• Concerns regarding water withdrawal, ground water
Although no Utica shale wells have been drilled as yet in Antrim County, DNRE geologist Ann Stephens, who spoke to members of the Antrim County Democratic Party last week, said new natural gas wells like this Antrim shale well in Milton Township are still appearing in Antrim County. CENTRAL LAKE - The Michigan DNRE is currently reviewing approximately six preliminary permit applications to allow drilling for Utica shale natural gas in Antrim County, said geologists from the state natural resources agency last week.All of those applications are for locations in Mancelona Township, according to Ann Stephens and Mark Cromell, who spoke to members of the Antrim County Democratic Party at the Blue Pelican banquet hall on Wednesday, November 10.Noting that development of the lucrative natural gas reserves believed to be sequestered between 6,000 and 9,000 feet below the surface of the earth is still in its infancy, the geologists stated that although Utica shalewells are being drilled in both Kalkaska County and Cheboygan County, no Utica shale wells currently exist in Antrim County.Another Utica shale well, in Missaukee County, showed great promise shortly after it was drilled last spring, Stephens said, but has not yet gone into full-scale production. “It could be that natural gas reserves may not have been as rich in that particular location as speculators had at first believed,¨ she said, shrugging her shoulders. “And it could be that something went wrong during the drilling process that is curtailing extraction of what’s down there.”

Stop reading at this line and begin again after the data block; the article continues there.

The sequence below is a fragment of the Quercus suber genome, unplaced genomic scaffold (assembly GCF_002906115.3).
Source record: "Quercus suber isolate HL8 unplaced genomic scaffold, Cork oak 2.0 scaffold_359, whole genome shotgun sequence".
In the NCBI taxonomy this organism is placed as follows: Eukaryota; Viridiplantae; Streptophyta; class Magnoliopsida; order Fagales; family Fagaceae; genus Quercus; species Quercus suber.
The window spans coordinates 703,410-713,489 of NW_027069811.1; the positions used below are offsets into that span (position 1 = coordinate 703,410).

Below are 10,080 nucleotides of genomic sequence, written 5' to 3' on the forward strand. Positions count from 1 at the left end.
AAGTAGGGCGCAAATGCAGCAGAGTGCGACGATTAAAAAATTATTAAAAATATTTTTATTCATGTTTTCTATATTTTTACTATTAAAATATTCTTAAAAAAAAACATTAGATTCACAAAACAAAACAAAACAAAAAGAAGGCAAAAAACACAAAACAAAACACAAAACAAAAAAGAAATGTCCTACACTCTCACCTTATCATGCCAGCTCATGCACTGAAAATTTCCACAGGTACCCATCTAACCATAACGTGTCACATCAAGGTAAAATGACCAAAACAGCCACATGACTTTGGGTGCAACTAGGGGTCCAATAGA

Noting the air of secrecy that often surrounds speculation for minerals, Stephens added, “The DNRE does regular inspections of all of Michigan’s gas and oil wells, but they aren’t telling us anything more than they are legally required to tell us.” The geologists also acknowledged several “test¨ well sites within Antrim County, where shale core samples have been extracted, including a location in Custer Township near Lake of the Woods on land briefly considered two years ago for acquisition by the Grass River Natural Area. “If they see something they like in those samples, then they may come back to us with a drilling permit application, but as yet we haven’t seen any activity outside of Mancelona Township,¨ said Cromell, who said that at present there is no interest at all in Utica shale gas reserves elsewhere in Antrim County. Cromell noted that development of gas reserves in the Collingwood reef may be Antrim County’s third “boom¨ in a history of oil and gas speculation that began in the 1940’s. “Improved technology in the 1970’s brought a discovery of oil, again, in Mancelona Township,¨ he said. “Those wells, a few of which are still in production, have produced approximately 200,000 barrels of oil.¨ Initially discovered in the 1980’s in the Prairie Du Chien reef, development of natural gas resources in the shallower Antrim reef, “boomed¨ in the 1990’s, with more than 1800 wells produced in the county, many still in production. “Antrim County leads the state of Michigan in natural gas production no due to the lucrative amounts of gas in the Antrim reef,” Cromell noted. “In fact, the Antrim reserves are still being developed, with recent new activity on the west side of Antrim County in Torch Lake and Milton Townships.¨ With those wells, approximately 55 deep injection wells have been drilled to hold wastewater from the hydro-fracturing drilling process, which is the most common method to drill gas and oil wells. Stating that more than 12,000 wells have been safely drilled in Michigan using the “fracking” process, Stephens added that she was not aware of any ground water contamination resulting from any of those efforts. Concerns regarding the amount of water needed for “fracking¨ the deep Utica wells were also discounted by the geologists, who noted that the 5,000,000 gallons of water used to drill the Pioneer well in Missaukee County was equivalent to “what your average golf course uses in 25 days.¨ Site-by-site evaluation of all water sources is done by the DNRE prior to approving a drilling permit application, Stephens said, adding that water from area streams or lakes cannot be used. “The gas companies have to drill their own water wells,¨ she stressed. Stating that she does not believe that hydro-fracturing is “problematic¨, Stephens said, “Michigan is leaps and bounds ahead of other states as far as gas and oil regulations, and is much more stringent than other states where groundwater contamination and other problems have occurred.¨ Neither biologist gave any time frame for decisions on the pending preliminary permit applications.